For example, if you type "wine" it gives you 10 options including searchwine.com for $2,099 (£1,523).

Many firms are, however, still coming up with their own novel names. This is what the founders of Norwegian biotech company, Clexbio, did.

The "bio" part of the name is an obvious choice for a biotechnology firm, while "clex" is in reference to the technology it has developed in the field of human tissue engineering.

Chief executive and co-founder Armend Hati said they wanted the name to be just right.

"We felt it would trigger the interest of investors and let us showcase ourselves as a life sciences company," he says.

Image source, Clexbio
Image caption,
Armend Hati and his co-founders came up with their company name themselves

And it seems to be working, the firm is now getting name recognition, at least within its industry. "Yes this has been the result, and our online presence, especially our presence on Linkedin, I think, has established us as a player."

But what happens if you think of a name, but someone already owns the domain you want? It can be a costly business, as Elon Musk, the boss of electric carmaker Tesla found out.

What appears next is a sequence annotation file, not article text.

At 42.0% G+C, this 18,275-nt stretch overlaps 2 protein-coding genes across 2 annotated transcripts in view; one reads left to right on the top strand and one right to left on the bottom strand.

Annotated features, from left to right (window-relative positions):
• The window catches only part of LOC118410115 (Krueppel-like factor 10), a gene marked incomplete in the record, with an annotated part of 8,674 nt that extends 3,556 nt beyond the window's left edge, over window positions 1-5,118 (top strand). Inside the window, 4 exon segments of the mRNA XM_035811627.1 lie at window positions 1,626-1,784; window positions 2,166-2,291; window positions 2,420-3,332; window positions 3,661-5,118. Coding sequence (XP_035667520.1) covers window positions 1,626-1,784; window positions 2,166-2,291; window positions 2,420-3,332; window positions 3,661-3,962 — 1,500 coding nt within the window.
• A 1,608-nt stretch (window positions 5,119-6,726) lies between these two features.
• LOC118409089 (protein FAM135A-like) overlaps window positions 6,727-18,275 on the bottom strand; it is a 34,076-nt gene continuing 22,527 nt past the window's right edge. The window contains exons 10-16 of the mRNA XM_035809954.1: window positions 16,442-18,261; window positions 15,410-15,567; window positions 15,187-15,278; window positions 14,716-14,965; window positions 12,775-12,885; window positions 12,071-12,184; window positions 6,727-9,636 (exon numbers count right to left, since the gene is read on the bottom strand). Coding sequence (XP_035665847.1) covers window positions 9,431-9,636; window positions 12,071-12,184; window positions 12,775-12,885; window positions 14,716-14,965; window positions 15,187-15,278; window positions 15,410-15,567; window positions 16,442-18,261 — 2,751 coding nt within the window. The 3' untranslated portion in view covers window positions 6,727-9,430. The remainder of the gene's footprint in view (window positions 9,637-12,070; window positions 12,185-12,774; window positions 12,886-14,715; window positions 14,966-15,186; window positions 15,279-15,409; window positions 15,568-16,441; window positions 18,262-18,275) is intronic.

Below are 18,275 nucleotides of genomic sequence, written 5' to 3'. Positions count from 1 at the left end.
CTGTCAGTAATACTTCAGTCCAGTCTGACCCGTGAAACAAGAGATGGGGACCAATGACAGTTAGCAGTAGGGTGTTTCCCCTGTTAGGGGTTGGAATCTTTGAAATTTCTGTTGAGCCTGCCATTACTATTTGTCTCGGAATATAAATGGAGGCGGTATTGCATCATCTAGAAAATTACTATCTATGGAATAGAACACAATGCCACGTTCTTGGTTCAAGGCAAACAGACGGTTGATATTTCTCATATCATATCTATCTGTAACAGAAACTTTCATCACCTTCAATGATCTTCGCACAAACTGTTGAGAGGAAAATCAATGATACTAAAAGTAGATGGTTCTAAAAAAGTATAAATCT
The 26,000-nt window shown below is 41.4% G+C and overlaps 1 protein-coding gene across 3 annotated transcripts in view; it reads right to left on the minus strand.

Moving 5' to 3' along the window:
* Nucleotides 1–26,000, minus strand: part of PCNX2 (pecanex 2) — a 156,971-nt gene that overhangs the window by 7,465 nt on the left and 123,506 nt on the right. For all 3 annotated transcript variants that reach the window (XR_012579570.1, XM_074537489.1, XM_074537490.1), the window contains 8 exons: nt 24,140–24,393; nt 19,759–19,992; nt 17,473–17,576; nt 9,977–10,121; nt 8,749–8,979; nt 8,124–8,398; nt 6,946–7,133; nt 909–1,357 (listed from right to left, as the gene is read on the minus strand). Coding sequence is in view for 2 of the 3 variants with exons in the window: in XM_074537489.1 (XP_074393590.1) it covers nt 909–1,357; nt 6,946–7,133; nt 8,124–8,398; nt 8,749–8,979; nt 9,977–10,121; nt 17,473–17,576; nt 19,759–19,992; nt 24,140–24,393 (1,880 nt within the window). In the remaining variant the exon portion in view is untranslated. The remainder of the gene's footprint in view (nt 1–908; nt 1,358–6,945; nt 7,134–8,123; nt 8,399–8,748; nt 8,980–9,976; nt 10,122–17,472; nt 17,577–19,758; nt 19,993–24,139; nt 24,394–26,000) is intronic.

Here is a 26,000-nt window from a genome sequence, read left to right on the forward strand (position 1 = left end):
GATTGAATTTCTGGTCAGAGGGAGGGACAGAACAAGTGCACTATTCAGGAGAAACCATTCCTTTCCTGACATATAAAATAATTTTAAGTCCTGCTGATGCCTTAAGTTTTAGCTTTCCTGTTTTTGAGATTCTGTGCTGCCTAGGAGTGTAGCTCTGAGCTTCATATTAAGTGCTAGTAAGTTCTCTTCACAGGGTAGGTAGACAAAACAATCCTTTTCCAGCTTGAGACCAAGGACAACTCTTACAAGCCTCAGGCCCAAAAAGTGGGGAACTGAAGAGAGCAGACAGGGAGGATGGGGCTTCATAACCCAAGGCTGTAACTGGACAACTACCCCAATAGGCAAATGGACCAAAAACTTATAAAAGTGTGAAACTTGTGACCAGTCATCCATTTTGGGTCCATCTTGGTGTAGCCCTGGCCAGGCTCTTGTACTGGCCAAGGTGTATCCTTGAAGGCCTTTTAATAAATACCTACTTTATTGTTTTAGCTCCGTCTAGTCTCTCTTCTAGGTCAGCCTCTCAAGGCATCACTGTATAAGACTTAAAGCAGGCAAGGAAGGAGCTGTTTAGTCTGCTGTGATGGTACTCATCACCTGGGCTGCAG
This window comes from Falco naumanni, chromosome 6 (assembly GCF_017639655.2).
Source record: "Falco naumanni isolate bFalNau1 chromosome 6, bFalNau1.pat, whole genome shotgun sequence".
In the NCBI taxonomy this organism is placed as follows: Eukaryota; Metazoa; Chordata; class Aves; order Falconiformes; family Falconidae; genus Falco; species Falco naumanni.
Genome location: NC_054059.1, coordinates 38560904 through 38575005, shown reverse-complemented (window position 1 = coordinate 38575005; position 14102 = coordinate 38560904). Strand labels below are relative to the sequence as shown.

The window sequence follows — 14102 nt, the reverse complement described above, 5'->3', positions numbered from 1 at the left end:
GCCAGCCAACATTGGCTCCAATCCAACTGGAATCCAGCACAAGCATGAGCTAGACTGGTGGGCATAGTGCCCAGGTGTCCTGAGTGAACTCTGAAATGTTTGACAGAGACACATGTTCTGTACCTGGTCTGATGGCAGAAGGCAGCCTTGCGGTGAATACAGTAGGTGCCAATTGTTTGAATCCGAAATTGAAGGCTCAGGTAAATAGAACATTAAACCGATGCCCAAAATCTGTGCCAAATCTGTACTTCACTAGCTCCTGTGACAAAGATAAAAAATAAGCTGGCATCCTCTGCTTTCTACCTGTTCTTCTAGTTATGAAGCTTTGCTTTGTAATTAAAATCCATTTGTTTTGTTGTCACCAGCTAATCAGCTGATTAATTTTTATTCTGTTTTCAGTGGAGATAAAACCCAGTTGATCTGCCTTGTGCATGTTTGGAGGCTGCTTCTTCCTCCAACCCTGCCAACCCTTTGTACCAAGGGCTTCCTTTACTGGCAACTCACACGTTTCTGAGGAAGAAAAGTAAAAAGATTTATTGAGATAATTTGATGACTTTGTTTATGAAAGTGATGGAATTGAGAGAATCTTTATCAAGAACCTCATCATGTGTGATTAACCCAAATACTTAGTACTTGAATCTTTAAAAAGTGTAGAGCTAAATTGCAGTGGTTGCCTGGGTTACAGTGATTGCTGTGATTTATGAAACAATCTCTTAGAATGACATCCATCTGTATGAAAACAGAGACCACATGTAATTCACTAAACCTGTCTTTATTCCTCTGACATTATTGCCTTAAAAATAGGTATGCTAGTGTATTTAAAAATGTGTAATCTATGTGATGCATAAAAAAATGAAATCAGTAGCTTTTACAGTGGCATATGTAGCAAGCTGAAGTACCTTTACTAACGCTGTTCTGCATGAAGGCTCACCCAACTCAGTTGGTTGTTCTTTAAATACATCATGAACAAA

Musk revealed in a 2018 tweet that the firm had to pay $11m to buy the website tesla.com from a Californian man called Stuart Grossman. Prior to then Tesla had to make do with teslamotors.com.

If you think you have a great domain name for a business, and you've registered it, firms such as Alter can try and sell it for you.

However, don't try to register a business name that is potentially offensive, as it will be rejected by authorities, such as Companies House, the UK's registrar of firms.

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Another branch of the company name-picking process concerns the firms that choose to rename themselves.

Simona Botti, professor of marketing at London Business School, says that this is a risky business, something that Scottish investment firm Abrdn might begrudgingly agree with.

The company announced back in April that it was changing its name to Abrdn from the previous Standard Life Aberdeen, an announcement that met with widespread ridicule. on social media.

Abrdn, which had developed its new name with the help of marketing agency Wolff Olins, said it should still be pronounced "Aberdeen", but that the rebrand would make it "modern" and "dynamic".

Image source, Getty Images
Image caption,